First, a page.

There is a possibility of many more habitable planets in the universe than previously thought, according to a new computer model that allows scientists to identify the liquid underground water.
Estimates of habitable planet numbers have been based on the likelihood of them having surface water.
It is believed that for water to exist in its life-giving liquid form, a planet had to be at the right distance from its sun -- in the habitable zone.
Now a new model allows scientists to identify planets with underground water kept liquid by planetary heat, the 'BBC News' reported.
"It's the idea of a range of distances from a star within which the surface of an Earth-like planet is not too hot or too cold for water to be liquid," said Sean McMahon, researcher from Aberdeen University.
"So traditionally people have said that if a planet is in this Goldilocks zone - not too hot and not too cold -- then it can have liquid water on its surface and be a habitable planet," he said.
But researchers are starting to think that the Goldilocks theory is far too simple.
Planets can receive two sources of heat -- heat direct from the star and heat generated deep inside the planet.
As you descend through the crust of the Earth, the temperature gets higher and higher. Even when the surface is frozen, water can exist below ground.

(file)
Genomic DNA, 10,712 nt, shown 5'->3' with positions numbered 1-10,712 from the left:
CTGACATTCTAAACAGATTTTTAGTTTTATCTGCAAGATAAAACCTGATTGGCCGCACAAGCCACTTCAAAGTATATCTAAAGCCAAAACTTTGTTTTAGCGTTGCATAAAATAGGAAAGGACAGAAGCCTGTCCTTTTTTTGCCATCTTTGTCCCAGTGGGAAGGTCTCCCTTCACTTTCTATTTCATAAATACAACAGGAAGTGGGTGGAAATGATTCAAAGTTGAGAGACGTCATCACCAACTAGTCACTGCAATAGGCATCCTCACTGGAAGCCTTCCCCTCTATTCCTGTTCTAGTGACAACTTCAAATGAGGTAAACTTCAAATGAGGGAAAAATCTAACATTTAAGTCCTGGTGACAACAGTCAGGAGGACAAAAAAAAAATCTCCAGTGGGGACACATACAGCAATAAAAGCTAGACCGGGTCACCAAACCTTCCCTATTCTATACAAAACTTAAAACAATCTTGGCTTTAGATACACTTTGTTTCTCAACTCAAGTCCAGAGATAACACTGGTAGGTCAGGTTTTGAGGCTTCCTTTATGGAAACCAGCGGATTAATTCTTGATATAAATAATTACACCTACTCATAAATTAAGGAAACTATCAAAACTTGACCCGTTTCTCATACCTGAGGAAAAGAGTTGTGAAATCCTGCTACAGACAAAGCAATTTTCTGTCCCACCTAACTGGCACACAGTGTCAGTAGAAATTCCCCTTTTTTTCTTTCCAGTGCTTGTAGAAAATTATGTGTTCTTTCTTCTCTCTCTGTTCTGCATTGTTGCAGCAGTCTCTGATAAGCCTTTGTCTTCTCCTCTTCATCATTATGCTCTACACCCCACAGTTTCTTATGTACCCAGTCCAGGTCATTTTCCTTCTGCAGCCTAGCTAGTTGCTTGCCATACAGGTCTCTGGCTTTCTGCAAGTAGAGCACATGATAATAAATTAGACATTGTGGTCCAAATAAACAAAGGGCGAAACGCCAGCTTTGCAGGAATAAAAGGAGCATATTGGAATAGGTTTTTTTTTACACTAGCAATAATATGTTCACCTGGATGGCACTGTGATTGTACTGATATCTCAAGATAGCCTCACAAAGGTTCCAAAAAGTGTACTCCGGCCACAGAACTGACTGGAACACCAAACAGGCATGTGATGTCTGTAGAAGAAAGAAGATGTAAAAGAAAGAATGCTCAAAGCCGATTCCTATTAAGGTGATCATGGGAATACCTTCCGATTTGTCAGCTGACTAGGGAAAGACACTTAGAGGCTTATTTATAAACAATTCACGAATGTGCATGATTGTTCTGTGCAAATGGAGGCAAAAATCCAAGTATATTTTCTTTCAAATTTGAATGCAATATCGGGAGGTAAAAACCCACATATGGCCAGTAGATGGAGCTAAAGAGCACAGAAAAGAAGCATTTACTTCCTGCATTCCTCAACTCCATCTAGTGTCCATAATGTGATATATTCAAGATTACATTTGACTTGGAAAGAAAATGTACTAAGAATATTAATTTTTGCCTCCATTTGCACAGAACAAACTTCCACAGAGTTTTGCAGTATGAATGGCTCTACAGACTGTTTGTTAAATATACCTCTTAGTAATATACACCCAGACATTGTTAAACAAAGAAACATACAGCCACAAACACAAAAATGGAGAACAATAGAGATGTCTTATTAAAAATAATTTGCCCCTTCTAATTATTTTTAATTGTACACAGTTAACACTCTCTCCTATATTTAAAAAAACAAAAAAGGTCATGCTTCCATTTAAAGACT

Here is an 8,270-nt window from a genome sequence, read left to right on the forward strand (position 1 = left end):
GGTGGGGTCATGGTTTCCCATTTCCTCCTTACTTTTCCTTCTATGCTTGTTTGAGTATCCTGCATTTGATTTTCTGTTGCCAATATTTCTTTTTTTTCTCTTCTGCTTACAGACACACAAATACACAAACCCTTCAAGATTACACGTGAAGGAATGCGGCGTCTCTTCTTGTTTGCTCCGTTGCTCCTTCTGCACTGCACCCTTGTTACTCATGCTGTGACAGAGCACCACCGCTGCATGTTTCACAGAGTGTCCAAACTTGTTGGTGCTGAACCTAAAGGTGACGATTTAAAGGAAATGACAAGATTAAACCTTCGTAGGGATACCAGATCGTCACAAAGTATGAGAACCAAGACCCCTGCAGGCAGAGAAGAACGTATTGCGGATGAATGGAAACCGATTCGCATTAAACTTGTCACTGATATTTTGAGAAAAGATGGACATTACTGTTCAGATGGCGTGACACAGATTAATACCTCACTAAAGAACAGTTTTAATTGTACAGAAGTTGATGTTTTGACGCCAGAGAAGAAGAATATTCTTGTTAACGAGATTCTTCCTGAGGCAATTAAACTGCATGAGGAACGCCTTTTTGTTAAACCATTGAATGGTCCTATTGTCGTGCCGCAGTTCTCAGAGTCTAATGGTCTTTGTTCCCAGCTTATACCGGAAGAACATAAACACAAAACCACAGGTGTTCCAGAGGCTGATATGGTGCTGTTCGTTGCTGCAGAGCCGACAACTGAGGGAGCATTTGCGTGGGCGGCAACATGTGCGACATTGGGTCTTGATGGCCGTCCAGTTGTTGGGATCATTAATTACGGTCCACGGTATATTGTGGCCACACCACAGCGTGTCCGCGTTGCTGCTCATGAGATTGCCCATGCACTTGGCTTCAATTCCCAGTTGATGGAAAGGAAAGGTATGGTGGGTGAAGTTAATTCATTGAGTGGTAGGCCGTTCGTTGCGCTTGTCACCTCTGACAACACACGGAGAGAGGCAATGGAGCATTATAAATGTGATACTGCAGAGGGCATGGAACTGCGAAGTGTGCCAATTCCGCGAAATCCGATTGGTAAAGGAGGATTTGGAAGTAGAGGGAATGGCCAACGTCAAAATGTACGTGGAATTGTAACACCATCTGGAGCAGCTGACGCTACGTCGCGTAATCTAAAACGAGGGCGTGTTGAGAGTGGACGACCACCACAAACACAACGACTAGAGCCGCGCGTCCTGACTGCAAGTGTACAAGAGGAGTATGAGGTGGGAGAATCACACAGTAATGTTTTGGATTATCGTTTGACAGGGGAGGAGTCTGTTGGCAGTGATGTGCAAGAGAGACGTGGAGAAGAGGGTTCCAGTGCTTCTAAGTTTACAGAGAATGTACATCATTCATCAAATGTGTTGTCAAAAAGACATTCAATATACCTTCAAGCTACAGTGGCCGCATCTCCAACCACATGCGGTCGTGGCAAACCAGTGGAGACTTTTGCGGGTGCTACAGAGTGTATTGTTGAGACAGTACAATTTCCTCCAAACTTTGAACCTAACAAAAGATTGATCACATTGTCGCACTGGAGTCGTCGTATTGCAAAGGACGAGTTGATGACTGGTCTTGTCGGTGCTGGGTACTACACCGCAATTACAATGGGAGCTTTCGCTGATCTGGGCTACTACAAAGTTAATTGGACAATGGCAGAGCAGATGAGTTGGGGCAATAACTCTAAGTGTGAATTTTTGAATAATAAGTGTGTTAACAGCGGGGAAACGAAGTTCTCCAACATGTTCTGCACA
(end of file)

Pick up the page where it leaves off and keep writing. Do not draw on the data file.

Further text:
Prof John Parnell, also from Aberdeen University, who is leading the study, said: "There is a significant habitat for microorganisms below the surface of the Earth, extending down several kilometres. And some workers believe that the bulk of life on Earth could even reside in this deep biosphere."
The Aberdeen team are developing models to predict which far-flung planets might harbour underground reservoirs of liquid water with the possibility of alien life.
"If you take into account the possibility of deep biospheres, then you have a problem reconciling that with the idea of a narrow habitable zone defined only by conditions at the surface," McMahon said while explaining their rationale.
As you move away from the star the amount of heat a planet receives from the star decreases and the surface water freezes -- but any water held deep inside will stay liquid if the internal heat is high enough - and that water could support life, the researchers said.
Even a planet so far from the star that it receives almost no solar heat could still maintain underground liquid water.
"There will be several times more (habitable) planets," McMahon concluded. The research was presented at the British Science Festival in Aberdeen.